The great thing about knowing your Image Identity and your season is that it makes selecting clothes so much simpler. You know what lines will be flattering, and you know what colors will work. Everything more or less goes together, and dressing is easy and you always look fabulous.
At least, that’s how it’s supposed to work. But there’s a human element, too. What if you’re a “dressed up” Identity, like Soft Dramatic or Theatrical Romantic, and you’re a stay-at-home mom with four kids under ten? The dramatic looks shown on Pinterest, complete with five-inch heels, aren’t exactly practical or applicable for your everyday life. You could very well go out and buy outfits that look fabulous on you… and then they sit in your closet while you wear yoga pants every day because you really don’t wear stuff like that in your day-to-day life.
I know that I, personally, struggle with resisting to urge to buy another pair of ankle boots with heels too high for me to walk in or wear for long periods of time. I take public transport and walk long distances, often on uneven sidewalks, mud, and cobblestones. I need shoes I can walk in for two miles, not 200 feet. And yet there they sit in my closet, taunting me.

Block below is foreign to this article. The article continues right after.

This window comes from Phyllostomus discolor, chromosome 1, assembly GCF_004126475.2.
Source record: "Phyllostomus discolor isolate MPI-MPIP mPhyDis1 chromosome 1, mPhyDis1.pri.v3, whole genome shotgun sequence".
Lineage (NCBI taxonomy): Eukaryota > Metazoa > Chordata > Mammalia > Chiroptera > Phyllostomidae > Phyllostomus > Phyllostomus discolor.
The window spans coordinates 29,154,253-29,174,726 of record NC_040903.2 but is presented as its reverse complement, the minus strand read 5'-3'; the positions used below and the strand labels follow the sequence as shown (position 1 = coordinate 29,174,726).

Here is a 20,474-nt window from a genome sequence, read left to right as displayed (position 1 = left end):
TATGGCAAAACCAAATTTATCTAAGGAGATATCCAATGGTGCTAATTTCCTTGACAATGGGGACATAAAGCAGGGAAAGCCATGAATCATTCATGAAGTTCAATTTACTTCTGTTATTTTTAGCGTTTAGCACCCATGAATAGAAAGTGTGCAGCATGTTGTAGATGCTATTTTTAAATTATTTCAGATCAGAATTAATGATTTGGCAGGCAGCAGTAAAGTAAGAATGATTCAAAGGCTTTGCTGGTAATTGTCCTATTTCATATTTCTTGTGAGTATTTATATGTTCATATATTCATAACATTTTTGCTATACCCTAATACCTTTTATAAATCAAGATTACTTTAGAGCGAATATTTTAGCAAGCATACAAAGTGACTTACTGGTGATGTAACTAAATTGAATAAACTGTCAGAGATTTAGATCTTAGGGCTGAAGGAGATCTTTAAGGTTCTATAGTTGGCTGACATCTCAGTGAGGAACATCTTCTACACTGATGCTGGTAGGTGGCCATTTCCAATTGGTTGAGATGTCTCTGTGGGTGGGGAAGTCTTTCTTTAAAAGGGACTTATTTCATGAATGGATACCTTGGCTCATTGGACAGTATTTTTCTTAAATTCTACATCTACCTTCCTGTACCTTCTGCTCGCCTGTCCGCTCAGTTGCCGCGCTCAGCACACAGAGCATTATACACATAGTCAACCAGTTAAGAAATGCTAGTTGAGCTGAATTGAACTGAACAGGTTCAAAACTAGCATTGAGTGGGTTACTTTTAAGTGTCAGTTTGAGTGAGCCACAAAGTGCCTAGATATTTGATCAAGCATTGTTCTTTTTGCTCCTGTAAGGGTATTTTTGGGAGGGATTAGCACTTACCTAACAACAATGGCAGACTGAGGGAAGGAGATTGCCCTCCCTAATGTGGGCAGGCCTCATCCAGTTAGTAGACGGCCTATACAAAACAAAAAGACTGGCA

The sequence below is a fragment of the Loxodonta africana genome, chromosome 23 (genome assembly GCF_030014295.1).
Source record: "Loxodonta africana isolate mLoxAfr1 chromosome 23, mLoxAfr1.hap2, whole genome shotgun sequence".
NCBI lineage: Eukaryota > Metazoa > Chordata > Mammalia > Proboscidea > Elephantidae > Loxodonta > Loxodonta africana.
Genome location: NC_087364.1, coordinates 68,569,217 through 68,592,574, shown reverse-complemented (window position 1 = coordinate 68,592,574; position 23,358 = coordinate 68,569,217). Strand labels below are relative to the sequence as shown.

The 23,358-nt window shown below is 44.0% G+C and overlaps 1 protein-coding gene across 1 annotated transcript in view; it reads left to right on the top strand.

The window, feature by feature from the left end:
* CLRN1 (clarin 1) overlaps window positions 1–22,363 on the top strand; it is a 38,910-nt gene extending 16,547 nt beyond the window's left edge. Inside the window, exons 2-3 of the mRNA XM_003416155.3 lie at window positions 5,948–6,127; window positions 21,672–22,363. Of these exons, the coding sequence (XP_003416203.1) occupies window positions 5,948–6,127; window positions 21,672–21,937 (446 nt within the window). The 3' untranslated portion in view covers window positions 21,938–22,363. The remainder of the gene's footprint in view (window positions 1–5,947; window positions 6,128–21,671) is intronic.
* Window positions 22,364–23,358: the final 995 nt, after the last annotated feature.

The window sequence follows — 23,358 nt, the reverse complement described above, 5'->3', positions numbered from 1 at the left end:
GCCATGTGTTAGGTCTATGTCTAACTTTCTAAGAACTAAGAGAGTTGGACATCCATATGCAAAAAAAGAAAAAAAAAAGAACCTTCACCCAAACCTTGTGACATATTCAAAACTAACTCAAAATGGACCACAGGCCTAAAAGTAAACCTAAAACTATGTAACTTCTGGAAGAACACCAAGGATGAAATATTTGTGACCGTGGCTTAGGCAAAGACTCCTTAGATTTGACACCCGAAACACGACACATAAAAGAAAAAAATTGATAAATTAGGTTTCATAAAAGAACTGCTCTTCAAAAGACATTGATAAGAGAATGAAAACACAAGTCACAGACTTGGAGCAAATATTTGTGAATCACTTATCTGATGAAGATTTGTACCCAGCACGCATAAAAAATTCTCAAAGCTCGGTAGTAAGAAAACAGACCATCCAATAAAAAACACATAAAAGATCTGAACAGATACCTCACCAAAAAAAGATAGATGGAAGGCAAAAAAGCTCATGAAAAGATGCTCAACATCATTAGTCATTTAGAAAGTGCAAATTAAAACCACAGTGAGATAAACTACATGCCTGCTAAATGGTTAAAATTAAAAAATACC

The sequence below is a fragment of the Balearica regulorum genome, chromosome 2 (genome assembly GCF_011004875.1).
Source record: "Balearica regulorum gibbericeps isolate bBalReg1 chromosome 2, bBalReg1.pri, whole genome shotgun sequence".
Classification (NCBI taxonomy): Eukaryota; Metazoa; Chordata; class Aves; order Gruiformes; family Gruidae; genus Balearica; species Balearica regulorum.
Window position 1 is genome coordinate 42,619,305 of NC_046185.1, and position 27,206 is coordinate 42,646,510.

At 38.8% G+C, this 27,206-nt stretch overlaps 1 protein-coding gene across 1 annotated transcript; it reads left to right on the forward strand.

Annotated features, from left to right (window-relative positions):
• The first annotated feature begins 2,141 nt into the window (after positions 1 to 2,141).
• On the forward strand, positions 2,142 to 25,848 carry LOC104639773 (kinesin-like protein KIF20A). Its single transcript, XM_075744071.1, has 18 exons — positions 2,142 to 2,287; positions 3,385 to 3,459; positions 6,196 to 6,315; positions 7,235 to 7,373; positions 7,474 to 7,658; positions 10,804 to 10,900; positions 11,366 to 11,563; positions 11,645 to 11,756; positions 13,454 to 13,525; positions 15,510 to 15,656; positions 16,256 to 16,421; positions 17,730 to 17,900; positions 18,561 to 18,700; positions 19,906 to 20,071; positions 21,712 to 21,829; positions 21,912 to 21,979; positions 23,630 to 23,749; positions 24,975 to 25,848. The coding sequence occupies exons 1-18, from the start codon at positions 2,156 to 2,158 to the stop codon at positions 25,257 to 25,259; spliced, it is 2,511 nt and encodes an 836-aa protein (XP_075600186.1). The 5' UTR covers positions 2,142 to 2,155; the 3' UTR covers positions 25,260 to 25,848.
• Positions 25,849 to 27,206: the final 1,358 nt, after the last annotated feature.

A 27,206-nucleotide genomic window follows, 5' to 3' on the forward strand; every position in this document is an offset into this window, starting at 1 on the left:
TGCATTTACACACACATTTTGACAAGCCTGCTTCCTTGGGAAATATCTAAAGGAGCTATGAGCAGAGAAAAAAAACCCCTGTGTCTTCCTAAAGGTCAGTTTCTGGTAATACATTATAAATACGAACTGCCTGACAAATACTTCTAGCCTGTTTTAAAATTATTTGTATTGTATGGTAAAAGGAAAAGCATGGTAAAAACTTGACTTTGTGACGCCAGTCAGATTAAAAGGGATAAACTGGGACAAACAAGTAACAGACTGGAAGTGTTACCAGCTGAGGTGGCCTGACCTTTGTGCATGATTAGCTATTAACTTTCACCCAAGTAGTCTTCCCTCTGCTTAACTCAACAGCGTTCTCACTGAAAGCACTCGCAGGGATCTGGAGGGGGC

This dichotomy of loving the way something looks vs. something actually working in my real life was made abundantly clear to me recently by my hair. I love playing with makeup. I hate styling my hair. My hair is moderately wavy, but I still can’t blow dry it straight to save my life.
So naturally, I cut my hair like this.
It required a full blowout every time I washed my hair, and I had to get to my bangs FAST, or it was a disaster. I’ve been going to my hairstylist for twelve years, and she tried to warn me. But I didn’t listen.
I spent a month in Florida soon after I got it cut, and the humidity there turned my waves into full-blown curls. Even a straightening iron couldn’t save me. I ended up straightening my bangs several times a day as best I could, and putting the rest into a ponytail. Someone more dedicated and better with hair probably could have found a way to make it work. But I’m not one of those people.
I realized that what I require from a hairstyle is two things:
1) Something that works with my natural hair texture
2) Something where the maximum amount of styling required is putting in some styling goo and mussing it around.
So I went back to my stylist and gave her this picture. Wham. I no longer need a blowdryer, and my waviness is an asset, rather than something I have to struggle against.
Lesson learned. High-maintenance hairstyles just don’t work for me, even when they look great with my FlamGam bone structure.
What are the things that, while they work for you aesthetically, just don’t work in your daily life?